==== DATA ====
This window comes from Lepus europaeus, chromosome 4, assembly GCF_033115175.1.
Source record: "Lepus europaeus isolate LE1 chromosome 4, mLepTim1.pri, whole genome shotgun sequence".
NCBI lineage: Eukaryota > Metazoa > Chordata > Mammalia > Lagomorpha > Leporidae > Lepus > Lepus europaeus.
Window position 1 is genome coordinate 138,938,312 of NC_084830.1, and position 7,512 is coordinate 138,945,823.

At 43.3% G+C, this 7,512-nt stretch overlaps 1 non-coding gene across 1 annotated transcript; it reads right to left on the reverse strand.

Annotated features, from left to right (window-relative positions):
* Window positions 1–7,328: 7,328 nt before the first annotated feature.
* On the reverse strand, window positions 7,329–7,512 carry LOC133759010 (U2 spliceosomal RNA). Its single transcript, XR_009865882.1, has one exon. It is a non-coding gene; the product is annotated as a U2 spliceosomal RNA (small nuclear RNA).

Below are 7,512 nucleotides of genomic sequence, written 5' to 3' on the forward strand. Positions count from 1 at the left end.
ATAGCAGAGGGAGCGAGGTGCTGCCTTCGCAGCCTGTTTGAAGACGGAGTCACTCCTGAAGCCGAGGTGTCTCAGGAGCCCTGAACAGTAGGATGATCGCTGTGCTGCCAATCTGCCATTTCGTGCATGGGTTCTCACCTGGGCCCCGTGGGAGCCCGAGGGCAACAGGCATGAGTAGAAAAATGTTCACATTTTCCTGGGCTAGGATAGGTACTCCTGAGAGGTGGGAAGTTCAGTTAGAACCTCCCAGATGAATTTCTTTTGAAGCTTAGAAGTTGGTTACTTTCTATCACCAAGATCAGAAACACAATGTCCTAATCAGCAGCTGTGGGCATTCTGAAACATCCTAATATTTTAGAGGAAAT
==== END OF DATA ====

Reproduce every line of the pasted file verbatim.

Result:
This window comes from Lepus europaeus, chromosome 4, assembly GCF_033115175.1.
Source record: "Lepus europaeus isolate LE1 chromosome 4, mLepTim1.pri, whole genome shotgun sequence".
NCBI lineage: Eukaryota > Metazoa > Chordata > Mammalia > Lagomorpha > Leporidae > Lepus > Lepus europaeus.
Window position 1 is genome coordinate 138,938,312 of NC_084830.1, and position 7,512 is coordinate 138,945,823.

At 43.3% G+C, this 7,512-nt stretch overlaps 1 non-coding gene across 1 annotated transcript; it reads right to left on the reverse strand.

Annotated features, from left to right (window-relative positions):
* Window positions 1–7,328: 7,328 nt before the first annotated feature.
* On the reverse strand, window positions 7,329–7,512 carry LOC133759010 (U2 spliceosomal RNA). Its single transcript, XR_009865882.1, has one exon. It is a non-coding gene; the product is annotated as a U2 spliceosomal RNA (small nuclear RNA).

Below are 7,512 nucleotides of genomic sequence, written 5' to 3' on the forward strand. Positions count from 1 at the left end.
ATAGCAGAGGGAGCGAGGTGCTGCCTTCGCAGCCTGTTTGAAGACGGAGTCACTCCTGAAGCCGAGGTGTCTCAGGAGCCCTGAACAGTAGGATGATCGCTGTGCTGCCAATCTGCCATTTCGTGCATGGGTTCTCACCTGGGCCCCGTGGGAGCCCGAGGGCAACAGGCATGAGTAGAAAAATGTTCACATTTTCCTGGGCTAGGATAGGTACTCCTGAGAGGTGGGAAGTTCAGTTAGAACCTCCCAGATGAATTTCTTTTGAAGCTTAGAAGTTGGTTACTTTCTATCACCAAGATCAGAAACACAATGTCCTAATCAGCAGCTGTGGGCATTCTGAAACATCCTAATATTTTAGAGGAAAT